If you’re not cautious, your pet may become hypothermic. So it’s better to look out for signs of discomfort in your dog and have a winter coat handy. I like the Kuoser Cozy Cold Weather Dog Jacket. It is available in 9 sizes and colors, allowing you to buy the perfect one for your pet. It is also lightweight, water-repellant, and windproof. This means your Labrador will stay warm without feeling anything.

How Do I Know if My Labrador Is Cold at Night?

Even though your dog will probably handle the cold just fine if he’s healthy, you should watch out for signs indicating that your pet may be getting uncomfortable in the cold. Once you have lived with your dog long enough, you’ll be able to sense when there’s something wrong with him—whether he’s angry, sad, sick, or cold. 

However, there are a few signs that you should look for to make sure your Labrador isn’t cold:

  • Shaking or shivering
  • Barking or whining
  • Seeking places for shelter
  • Not wanting to walk
  • Becoming visibly uncomfortable or anxious
  • Having a hunched posture with a tucked tail
  • Lifting paws off the ground

Ignoring these signs will lead to your pet becoming hypothermic. It is a condition in which the body temperature drops to an abnormally low level. If left untreated, it can be dangerous and even life-threatening.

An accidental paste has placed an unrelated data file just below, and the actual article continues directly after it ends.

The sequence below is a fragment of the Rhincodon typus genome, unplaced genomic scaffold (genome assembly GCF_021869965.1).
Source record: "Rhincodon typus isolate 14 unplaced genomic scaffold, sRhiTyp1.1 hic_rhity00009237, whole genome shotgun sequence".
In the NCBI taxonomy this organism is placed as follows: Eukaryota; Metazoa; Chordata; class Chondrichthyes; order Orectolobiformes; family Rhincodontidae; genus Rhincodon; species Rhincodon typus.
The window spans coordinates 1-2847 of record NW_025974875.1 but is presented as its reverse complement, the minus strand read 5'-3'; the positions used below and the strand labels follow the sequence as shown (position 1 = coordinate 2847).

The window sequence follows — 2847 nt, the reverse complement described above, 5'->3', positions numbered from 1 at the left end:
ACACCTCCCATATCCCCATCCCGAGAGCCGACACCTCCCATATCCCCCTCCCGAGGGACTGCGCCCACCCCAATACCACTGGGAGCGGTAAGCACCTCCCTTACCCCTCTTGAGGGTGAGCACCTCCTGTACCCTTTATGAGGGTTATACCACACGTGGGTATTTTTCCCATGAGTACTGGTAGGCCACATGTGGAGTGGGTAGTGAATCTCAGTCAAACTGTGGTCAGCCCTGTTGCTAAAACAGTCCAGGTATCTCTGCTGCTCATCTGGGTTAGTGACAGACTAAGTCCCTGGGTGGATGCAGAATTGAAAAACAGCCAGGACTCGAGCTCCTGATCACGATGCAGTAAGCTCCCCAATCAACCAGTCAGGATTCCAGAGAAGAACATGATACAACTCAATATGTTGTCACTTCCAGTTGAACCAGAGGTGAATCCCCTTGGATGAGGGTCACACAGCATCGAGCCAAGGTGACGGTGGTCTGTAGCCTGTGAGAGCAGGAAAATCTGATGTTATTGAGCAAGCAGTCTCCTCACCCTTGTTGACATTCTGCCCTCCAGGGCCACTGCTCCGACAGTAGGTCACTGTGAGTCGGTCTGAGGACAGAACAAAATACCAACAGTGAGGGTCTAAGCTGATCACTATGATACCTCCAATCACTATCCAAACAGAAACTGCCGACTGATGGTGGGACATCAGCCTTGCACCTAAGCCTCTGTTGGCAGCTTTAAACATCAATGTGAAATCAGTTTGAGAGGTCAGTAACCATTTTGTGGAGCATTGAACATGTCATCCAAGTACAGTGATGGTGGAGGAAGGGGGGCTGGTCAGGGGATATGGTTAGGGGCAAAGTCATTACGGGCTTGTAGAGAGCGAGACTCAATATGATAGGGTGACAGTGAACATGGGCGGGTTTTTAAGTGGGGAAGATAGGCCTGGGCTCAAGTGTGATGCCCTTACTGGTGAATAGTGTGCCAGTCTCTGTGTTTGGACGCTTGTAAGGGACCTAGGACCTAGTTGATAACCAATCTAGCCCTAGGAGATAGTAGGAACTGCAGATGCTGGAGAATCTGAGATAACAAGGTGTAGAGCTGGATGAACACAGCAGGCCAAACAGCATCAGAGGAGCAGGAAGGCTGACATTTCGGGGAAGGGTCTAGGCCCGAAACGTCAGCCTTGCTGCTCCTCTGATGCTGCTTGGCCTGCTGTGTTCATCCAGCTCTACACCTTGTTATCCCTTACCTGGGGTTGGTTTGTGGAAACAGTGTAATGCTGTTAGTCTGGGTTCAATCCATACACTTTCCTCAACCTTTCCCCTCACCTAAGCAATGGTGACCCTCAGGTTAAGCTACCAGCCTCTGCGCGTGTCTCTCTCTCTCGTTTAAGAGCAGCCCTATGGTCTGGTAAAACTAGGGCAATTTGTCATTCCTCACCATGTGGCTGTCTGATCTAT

Here are a few signs of hypothermia:

  • Weakness and lethargy
  • Slow and shallow breathing
  • Fixed and dilated pupils
  • Falling unconscious
  • Lack of mental attentiveness

If you suspect that your dog is hypothermic, do not panic. Dogs can easily pick up on the tense vibe, and it may cause them to become stressed themselves. So if you want to help your pet as best as you can, you have to stay calm. Immediately wrap the animal in a coat or a blanket. Then, place him in a warm shelter as soon as possible. You can also consult your vet and ask for advice.

Final Thoughts

The cute and cuddly Labradors can handle winter really well as their ancestors used to swim in freezing waters to help their owners. Thanks to their thick double coat, their bodies stay warm even in icy environments. Their Undercoat provides natural insulation from winter and helps maintain body temperature during winter.

So if your dog is adult and healthy, you probably won’t have to worry about cold temperatures. However, it never hurts to have a sweater in your home just if you notice that your dog is cold or uncomfortable due to the weather. To help you spot that, we’ve also discussed several signs that indicate your dog is cold or hypothermic.